As Cal begins work at his uncle’s accounting firm, Corbenic keeps intruding into his day-to-day life. He doesn’t want the sword; he wants to sell it and get money, but then he finds himself using it to defend himself against some muggers – and comes across friends who help defend him, and who insist they are part of the round table, Arthur’s court. The osprey from Corbenic seems to be pursuing him. No one else sees it, but, when it attacks him, the scratches and blood on his face are real. Cal’s three worlds – the new age Arthurian reenacters, his uncle’s rational, work- and- money based life, and the dream of Corbenic – seem to be blending somehow. And, from all three worlds, from family, friends and strangers, the boy keeps getting the same message. “Go back. You must go back.” But where is Cal supposed to go, and how is he to get there? Corbenic is not on any map. British rail insists there is no such station. And, even if he were able to find Corbenic again, what could he do to change things? His mother would still be a crazy alcoholic, and nothing he could ever do or say could make that better. One thing he absolutely refuses to do is to go home again.
This, of course, is a retelling of the story of Percival, and it’s quite brilliant. I’m not sure if I’ve been able to convey, in spite of all the spoilers above, just how brilliant it is. If this book works for you, as it did for me, it will be because you worry for Cal and want him to find his way – whatever that happens to be. And this brings me to what inspired me to write these reviews in the first place.
After reading “Corbenic”, I checked amazon for reviews by readers. I looked at both amazon.com and amazon.co.uk, and I couldn’t help but be interested in the difference of the reactions. On the British site, all the reviews were raves. On the American site, though most of the reviewers praised the book, a couple panned it because these readers found Cal so unlikeable. And I found myself saying, “But that’s the point! Of course Cal is hard to like! There wouldn’t be a story otherwise.” It astonished me that some readers couldn’t empathize with Cal’s terrible fear of becoming insane, like his mother. It amazed me that they couldn’t see how trapped he was by his past, and how much courage it would take for him to truly face and transcend it. Without Cal’s flaws, there wouldn’t be a story. And it’s precisely his flaws, as well as his virtues, that make him a good protagonist. The same is true of Nick in ‘The Demon’s Lexicon”. These young men may be hard to like, but that doesn’t make them less lovable. It was easy for me, at least, to empathize with them, and I was rooting for both of them on every step of their journeys. Like Cal and Nick, a good protagonist will have flaws; his (or her) actions will push story forward, and the reader will want him (or her) to succeed. But do you have to like a character to root for them? Do you have to like a character to empathize with them, and desire their success? I don’t think so.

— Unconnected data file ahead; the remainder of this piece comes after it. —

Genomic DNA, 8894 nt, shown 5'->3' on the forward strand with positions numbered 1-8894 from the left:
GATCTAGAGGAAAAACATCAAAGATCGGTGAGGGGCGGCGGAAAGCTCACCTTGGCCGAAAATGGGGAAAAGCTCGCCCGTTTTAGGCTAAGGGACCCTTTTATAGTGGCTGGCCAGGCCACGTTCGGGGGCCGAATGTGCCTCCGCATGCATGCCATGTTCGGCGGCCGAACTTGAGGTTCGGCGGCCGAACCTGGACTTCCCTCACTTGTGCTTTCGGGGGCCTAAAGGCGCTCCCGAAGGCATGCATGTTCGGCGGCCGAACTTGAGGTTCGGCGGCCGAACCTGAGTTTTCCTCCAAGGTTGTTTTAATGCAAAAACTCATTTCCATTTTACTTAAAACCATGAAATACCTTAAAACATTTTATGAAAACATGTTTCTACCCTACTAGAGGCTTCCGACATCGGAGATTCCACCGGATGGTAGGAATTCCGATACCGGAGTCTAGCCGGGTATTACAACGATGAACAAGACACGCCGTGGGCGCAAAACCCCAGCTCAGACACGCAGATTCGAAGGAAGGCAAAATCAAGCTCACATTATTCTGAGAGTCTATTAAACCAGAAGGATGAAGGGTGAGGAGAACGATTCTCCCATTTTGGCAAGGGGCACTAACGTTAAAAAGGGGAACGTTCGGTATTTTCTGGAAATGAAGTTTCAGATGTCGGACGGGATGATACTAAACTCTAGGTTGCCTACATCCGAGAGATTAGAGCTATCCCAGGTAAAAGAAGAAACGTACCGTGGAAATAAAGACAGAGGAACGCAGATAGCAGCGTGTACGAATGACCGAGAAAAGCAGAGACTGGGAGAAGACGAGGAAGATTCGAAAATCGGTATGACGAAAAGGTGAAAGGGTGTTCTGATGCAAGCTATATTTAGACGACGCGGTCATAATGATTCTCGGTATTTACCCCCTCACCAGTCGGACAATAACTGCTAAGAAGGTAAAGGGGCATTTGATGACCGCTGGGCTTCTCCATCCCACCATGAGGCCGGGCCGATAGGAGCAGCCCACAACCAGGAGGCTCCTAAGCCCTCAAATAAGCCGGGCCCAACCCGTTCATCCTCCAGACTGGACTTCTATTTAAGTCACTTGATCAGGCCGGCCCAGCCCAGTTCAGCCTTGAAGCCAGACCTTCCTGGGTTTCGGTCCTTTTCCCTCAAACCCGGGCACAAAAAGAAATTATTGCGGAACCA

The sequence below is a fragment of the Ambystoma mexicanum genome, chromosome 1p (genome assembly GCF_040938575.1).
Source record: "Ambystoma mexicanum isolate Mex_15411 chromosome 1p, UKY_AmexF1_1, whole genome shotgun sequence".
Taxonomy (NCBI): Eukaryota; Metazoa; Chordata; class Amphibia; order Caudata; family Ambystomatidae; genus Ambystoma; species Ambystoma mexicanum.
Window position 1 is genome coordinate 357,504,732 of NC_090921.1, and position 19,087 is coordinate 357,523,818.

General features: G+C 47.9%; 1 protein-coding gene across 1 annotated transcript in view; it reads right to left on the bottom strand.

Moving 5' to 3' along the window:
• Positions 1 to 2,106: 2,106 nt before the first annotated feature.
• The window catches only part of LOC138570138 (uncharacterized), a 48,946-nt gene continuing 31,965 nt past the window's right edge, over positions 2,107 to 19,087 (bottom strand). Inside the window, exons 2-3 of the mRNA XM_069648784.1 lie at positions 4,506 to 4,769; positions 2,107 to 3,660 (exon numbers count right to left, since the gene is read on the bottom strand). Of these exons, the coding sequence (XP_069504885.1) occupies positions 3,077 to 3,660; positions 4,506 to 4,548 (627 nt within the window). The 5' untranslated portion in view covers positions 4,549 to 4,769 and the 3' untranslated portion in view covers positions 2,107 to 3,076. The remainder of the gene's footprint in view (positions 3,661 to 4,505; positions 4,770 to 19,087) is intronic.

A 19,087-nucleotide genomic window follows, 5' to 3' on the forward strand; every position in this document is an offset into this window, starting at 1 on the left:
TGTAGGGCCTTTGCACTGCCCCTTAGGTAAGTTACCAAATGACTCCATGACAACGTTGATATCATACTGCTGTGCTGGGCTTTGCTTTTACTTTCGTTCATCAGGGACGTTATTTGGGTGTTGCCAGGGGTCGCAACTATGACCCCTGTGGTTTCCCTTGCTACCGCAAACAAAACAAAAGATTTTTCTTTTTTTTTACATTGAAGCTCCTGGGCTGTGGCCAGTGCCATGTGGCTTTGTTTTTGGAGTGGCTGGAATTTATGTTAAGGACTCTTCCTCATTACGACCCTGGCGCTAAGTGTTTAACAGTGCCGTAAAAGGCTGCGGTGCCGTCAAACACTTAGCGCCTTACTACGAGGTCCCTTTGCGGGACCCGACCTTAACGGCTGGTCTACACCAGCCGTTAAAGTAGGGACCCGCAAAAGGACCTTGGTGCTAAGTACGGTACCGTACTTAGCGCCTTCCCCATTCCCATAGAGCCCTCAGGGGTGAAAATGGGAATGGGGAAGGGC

In fact, it’s possible to damage one’s characters, and one’s story, by smoothing out their rough edges and making them too “likable”. That’s a common writing sin young authors commit, and the resulting characters tend to get called Mary Sues, or Gary Stus. We see it all the time in fanfic, but it can happen in published novels, too. Much better to let one’s characters be who they are, even if they seem unlikeable. Much better to let them act and react in complex, and sometimes even bewildering, ways, as Cal and Nick do. Protagonists need to have journeys, and they need to be characters a reader can root for, and even love. They don’t need to be characters a reader can like. There’s a difference. I hope I manage to remember this as I work on my own story; I’m engaged, right now, in writing a novel about, among other things, a teenage boy with an exceedingly sharp sword. Hey, maybe I’m catching a wave here!
Cal and Nick are terrific protagonists, in my humble opinion. And Brennan’s plotting, and Fisher’s emotional depth and lovely prose, are well worth experiencing. All fantasy fans – read these books! You won’t be sorry.
* Mood: cheerful